Before reaching out to an agency for creative, marketing or PR work, clients should take a moment to reflect on what they should expect from the agency — as well as what the agency will expect from them — so neither party looks back in the future and says, “It didn’t work and we weren’t happy; we just grew apart.”
What clients can expect from an agency
- Availability. An agency’s job is to provide you with a service; as a result, any good agency strives to be responsive and available to serve the client throughout the process of the contracted work.
- Professionalism and experience. Agencies are hired for their expertise, right? Clients should expect to receive just that: expert strategies and projects tailored to the appropriate specifications.
- Team-oriented. Many agency workers are used to meshing coworkers, working across departments, and generally being team players. When a client is selected, they become part of the agency’s team. Clients should expect to come in contact with a variety of people who are not necessarily their “main point of contact” but are still part of the project team.
- Honesty. A big plus of hiring an agency is getting a third-party perspective of business goals and ideas for a project. With that said, sometimes an agency will recommend a client doesn’t follow through with an idea the client thought was a gold mine. Usually, agencies can see the long term implications in a different light. Clients shouldn’t take it personally and instead hear out what other options are on the table.
What the agency expects from clients
- Follow through. If an agency sets up an interview or meeting, they expect the client to show up. If a client leaves a meeting with a to-do list and a deadline, they are expected to do their part of the work. An agency is not a one-stop-shop, and clients shouldn’t expect them to be.
- Know what you want and why. A client coming in that says, “We have been struggling to market X event for the past three years and want to boost attendance by 30% this year. Doing this will increase our quarterly profit for the rest of the year by 15% and we need it done by X date,” is very likely to get hired. They shared what they wanted, why, and gave a deadline. This information shows the agency that the client means business and gives them a head start on the project since they don’t have dig for background information.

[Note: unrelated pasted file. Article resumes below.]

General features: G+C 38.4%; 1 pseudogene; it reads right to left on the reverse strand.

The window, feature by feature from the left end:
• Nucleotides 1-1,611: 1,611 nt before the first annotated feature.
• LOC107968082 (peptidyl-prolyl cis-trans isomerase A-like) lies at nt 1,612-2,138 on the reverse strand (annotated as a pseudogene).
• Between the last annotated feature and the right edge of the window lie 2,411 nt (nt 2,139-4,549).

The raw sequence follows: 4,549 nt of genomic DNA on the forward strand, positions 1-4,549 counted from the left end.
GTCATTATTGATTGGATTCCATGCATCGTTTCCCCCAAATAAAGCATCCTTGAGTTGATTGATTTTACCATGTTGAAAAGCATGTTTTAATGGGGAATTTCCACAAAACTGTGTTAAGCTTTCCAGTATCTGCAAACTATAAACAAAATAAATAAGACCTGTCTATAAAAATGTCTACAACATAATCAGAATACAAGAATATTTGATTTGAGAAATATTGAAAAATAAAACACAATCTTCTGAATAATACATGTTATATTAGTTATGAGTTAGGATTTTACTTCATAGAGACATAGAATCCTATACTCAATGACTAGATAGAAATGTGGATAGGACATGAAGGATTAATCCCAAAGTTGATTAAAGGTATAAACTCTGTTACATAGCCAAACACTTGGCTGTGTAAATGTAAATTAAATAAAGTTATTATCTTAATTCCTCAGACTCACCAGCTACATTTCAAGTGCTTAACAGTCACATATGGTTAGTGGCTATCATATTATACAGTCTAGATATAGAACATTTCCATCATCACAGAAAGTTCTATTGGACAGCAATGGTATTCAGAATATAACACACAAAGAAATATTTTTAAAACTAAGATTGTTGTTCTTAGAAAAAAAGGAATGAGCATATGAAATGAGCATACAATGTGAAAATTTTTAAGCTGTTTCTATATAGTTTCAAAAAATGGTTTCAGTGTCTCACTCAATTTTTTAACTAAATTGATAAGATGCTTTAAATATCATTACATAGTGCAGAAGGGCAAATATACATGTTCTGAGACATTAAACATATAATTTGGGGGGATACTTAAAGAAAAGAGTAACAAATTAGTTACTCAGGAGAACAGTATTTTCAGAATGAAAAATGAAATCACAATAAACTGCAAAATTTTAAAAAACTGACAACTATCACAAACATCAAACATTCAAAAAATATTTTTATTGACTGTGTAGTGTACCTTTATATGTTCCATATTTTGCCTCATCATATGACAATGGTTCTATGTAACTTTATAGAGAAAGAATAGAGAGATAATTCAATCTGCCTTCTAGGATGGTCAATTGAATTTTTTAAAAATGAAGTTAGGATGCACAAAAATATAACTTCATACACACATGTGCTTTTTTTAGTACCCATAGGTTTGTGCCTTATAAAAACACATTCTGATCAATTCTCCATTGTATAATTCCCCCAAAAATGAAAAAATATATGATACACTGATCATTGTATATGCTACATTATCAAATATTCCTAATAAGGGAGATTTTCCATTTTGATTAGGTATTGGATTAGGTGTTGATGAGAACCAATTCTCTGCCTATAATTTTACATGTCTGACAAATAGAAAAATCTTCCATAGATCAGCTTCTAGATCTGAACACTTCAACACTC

- Understanding. Agencies are full of humans. Typos, missed calls, changing deadlines and prior commitments happen to everyone. Being part of an agency does not make a person immune to regular life, so clients should stay calm if something unexpected comes up.
- Feedback. If something isn’t going how originally planned, it is the client’s responsibility to speak up about it. Otherwise, blame for poor work could fall unnecessarily on the agency when, in reality, there was a lack of communication that simply wasn’t addressed.
Clients should consider what it will really be like to work with an agency and understand what the relationship will look like before applying to an agency. Likewise, agencies should be very clear about client expectations and deliverables when negotiating a contract with a new business. It may take a little extra effort, but maintaining a strong client-agency relationship will ensure that both parties feel respected and proud of the outcome of the partnership.